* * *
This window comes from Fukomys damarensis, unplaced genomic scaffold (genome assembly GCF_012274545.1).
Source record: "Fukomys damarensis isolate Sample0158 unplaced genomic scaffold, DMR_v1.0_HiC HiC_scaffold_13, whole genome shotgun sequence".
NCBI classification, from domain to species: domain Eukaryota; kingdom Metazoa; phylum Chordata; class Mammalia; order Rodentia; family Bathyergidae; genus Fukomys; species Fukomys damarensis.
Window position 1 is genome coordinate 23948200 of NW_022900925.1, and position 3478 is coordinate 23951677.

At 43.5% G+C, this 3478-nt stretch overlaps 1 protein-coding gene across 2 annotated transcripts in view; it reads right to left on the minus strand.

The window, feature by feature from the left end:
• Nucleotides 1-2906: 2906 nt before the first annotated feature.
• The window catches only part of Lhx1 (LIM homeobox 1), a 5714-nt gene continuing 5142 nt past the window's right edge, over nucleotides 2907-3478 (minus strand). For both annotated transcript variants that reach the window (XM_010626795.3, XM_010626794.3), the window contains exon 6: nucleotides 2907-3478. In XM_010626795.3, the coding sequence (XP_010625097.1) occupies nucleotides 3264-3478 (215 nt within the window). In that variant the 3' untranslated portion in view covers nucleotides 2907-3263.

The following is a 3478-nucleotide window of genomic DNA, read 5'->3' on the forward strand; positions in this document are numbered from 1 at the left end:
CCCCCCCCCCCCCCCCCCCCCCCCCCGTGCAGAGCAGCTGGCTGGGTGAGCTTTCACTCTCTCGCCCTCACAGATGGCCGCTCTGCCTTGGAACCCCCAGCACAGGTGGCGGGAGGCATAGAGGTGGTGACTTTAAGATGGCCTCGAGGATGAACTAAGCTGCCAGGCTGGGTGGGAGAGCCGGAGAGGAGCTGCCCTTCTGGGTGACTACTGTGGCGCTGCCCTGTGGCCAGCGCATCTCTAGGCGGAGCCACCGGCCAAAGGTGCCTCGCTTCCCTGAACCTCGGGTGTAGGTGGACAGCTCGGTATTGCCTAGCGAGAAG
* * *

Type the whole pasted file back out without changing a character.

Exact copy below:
This window comes from Fukomys damarensis, unplaced genomic scaffold (genome assembly GCF_012274545.1).
Source record: "Fukomys damarensis isolate Sample0158 unplaced genomic scaffold, DMR_v1.0_HiC HiC_scaffold_13, whole genome shotgun sequence".
NCBI classification, from domain to species: domain Eukaryota; kingdom Metazoa; phylum Chordata; class Mammalia; order Rodentia; family Bathyergidae; genus Fukomys; species Fukomys damarensis.
Window position 1 is genome coordinate 23948200 of NW_022900925.1, and position 3478 is coordinate 23951677.

At 43.5% G+C, this 3478-nt stretch overlaps 1 protein-coding gene across 2 annotated transcripts in view; it reads right to left on the minus strand.

The window, feature by feature from the left end:
• Nucleotides 1-2906: 2906 nt before the first annotated feature.
• The window catches only part of Lhx1 (LIM homeobox 1), a 5714-nt gene continuing 5142 nt past the window's right edge, over nucleotides 2907-3478 (minus strand). For both annotated transcript variants that reach the window (XM_010626795.3, XM_010626794.3), the window contains exon 6: nucleotides 2907-3478. In XM_010626795.3, the coding sequence (XP_010625097.1) occupies nucleotides 3264-3478 (215 nt within the window). In that variant the 3' untranslated portion in view covers nucleotides 2907-3263.

The following is a 3478-nucleotide window of genomic DNA, read 5'->3' on the forward strand; positions in this document are numbered from 1 at the left end:
CCCCCCCCCCCCCCCCCCCCCCCCCCGTGCAGAGCAGCTGGCTGGGTGAGCTTTCACTCTCTCGCCCTCACAGATGGCCGCTCTGCCTTGGAACCCCCAGCACAGGTGGCGGGAGGCATAGAGGTGGTGACTTTAAGATGGCCTCGAGGATGAACTAAGCTGCCAGGCTGGGTGGGAGAGCCGGAGAGGAGCTGCCCTTCTGGGTGACTACTGTGGCGCTGCCCTGTGGCCAGCGCATCTCTAGGCGGAGCCACCGGCCAAAGGTGCCTCGCTTCCCTGAACCTCGGGTGTAGGTGGACAGCTCGGTATTGCCTAGCGAGAAG